Objectivity for Sex Workers

In Annette Debo’s “Ophelia Speaks: Resurrecting Still Lives in Natasha Trethewey’s Bellocq’s Ophelia,” she discusses the significance of looking and objectivity. Through photographs, sex workers, and how Opelia looks at herself as a sex worker, there is a deeper meaning behind the simple action of observing and looking. Debo claims that, “looking is perhaps even more significant than the physicality of sex, and everyone is looking,”(207). Indeed, Debo brings up an insightful observation that everyone has to look and stare at something in his or her daily life, and we often take our vision for granted when it actually says a lot about how we perceive things.

Debo and many other writers suggest that sex workers and Ophelia are looked as objects instead of human being. However, this objectivity is not necessarily bad. Debo says, “Ophelia knows she is the object, not the subject, of the photograph,”(208). Not only the customer is looking at her as an object, Ophelia is also observing the things that are going on around her. I believe, this mutual relationship gives Ophelia an advantage in her career as a sex workers. According to other writers Debo mentions, such as Berger, he explains, “the subject is aware of being seen by a spectator,”(49). Although she is posing, she knows what she is supposed to do and what will make her look better. Ophelia is able to use her advantage and make a living, and therefore, the objectivity can sometimes be looked as a fair game for both observant and object.

We can also draw this objectivity in looking to the movie Titanic. When Jack is drawing a picture of Rose being naked, he is able to concentrate on the drawing and finish his artwork. Rose, just like Ophelia, is seen as a art/object instead of a real person who is sexually attractive. Rose knows Jack is looking at her, similarly, Ophelia knows Bellocq and people are going to look at her. Further, Debo believes, “She [Ophelia] knows that we are looking, and we are forced to recognize that knowledge, giving her the upper hand in the situation.” Objectivity sometimes becomes an advantage for sex worker, as a good way of molding their appearance make them earn better living. Therefore, our perception of things change depends on what object we are seeing, even when the object is a human being, and the object itself  is also able to change our perspective to them.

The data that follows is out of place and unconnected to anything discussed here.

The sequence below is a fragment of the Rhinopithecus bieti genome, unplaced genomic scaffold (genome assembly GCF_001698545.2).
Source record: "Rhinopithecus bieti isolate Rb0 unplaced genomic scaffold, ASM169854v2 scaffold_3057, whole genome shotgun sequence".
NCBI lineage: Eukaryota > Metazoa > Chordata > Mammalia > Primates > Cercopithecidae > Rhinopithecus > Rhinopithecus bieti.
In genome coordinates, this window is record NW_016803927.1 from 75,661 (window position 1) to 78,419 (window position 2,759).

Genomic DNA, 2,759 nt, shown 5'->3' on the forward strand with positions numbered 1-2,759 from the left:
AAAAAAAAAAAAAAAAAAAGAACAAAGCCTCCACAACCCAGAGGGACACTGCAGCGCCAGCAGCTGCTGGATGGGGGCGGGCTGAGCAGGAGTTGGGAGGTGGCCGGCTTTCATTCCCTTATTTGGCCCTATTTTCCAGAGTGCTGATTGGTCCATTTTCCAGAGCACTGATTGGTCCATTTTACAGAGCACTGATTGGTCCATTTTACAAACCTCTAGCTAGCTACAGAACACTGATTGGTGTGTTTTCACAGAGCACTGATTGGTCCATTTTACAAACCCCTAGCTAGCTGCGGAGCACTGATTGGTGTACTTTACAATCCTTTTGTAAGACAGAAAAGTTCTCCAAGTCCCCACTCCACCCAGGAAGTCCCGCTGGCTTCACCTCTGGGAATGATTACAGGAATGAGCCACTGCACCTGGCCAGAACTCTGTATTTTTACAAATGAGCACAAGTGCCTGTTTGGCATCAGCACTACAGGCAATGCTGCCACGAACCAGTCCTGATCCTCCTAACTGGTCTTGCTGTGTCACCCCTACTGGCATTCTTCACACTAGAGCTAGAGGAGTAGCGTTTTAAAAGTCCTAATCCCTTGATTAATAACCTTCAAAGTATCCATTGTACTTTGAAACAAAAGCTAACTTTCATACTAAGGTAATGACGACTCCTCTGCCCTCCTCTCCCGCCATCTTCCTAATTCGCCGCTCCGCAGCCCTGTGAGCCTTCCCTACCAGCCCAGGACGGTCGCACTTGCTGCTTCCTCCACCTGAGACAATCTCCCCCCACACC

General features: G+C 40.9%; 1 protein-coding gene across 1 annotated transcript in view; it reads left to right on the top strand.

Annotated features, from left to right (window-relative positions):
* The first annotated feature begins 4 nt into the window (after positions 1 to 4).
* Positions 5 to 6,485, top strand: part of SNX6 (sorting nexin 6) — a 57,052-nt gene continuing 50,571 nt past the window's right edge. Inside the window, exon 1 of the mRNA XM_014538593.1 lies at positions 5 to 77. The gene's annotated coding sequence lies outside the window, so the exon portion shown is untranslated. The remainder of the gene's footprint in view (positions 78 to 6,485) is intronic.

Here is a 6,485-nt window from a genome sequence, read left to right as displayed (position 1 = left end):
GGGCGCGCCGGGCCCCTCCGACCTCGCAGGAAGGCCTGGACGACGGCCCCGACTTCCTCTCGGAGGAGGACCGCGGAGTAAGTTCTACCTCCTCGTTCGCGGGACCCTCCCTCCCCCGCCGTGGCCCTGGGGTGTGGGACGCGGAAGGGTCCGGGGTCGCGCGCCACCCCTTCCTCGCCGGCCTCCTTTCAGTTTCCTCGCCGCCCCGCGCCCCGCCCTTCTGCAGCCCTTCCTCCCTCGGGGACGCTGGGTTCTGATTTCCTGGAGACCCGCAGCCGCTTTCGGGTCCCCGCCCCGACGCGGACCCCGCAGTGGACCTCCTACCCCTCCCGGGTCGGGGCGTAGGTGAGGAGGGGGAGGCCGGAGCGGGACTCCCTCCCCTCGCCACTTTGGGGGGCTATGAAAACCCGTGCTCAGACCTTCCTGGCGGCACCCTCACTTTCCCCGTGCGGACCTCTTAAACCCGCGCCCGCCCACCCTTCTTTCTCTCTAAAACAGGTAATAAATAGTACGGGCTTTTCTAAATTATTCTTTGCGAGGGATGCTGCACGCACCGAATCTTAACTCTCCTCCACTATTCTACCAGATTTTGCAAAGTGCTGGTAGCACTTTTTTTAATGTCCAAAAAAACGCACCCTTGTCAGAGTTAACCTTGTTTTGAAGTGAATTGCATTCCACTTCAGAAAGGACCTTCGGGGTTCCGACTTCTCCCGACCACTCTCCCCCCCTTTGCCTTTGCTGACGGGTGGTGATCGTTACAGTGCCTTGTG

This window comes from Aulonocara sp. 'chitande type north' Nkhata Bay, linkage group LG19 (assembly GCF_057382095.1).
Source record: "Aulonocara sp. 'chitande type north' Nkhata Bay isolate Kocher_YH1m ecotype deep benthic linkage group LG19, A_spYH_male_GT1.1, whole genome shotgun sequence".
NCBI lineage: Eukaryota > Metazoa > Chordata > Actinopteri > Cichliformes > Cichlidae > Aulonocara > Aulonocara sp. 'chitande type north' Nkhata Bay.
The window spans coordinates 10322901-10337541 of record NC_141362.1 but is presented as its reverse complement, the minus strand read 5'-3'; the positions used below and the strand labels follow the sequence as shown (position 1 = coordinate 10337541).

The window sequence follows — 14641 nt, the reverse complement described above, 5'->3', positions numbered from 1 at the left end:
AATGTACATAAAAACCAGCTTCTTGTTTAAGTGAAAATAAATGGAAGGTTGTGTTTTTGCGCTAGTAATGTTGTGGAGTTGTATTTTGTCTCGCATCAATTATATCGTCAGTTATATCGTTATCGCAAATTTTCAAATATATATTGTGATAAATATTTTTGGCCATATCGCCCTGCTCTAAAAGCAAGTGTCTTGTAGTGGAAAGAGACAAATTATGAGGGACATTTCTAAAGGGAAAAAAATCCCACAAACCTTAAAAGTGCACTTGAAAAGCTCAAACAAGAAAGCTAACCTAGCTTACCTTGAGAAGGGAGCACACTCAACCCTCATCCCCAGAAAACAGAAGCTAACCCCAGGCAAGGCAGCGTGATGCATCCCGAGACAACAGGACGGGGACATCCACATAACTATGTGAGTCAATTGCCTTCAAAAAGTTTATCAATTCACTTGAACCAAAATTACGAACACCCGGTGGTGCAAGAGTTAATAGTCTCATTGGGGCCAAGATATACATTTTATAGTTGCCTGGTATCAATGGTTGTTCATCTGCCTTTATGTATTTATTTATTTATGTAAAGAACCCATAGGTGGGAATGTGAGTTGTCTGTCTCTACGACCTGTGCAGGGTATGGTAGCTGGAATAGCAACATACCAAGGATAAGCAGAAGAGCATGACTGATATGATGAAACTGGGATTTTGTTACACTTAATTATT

2 comments
  1. Wow, what a great allusion to Titanic. Your comparison of Rose with Ophelia is spot on, and explains the difference between art/object and sexual appeal clearly. I don’t really understand when you say that “even when the object is a human being, and the object itself is also about to change our perspective to them”. Maybe it’s the wording, but I feel like there is a deep meaning behind your last sentence that may need to be cleared up.

  2. I’m not sure I agree with you, Jen, when you say “Not only the customer is looking at her as an object, Ophelia is also observing the things that are going on around her.” When Ophelia is observing, I don’t see her acting as an object any more, but instead as a subject. How do you see it working?

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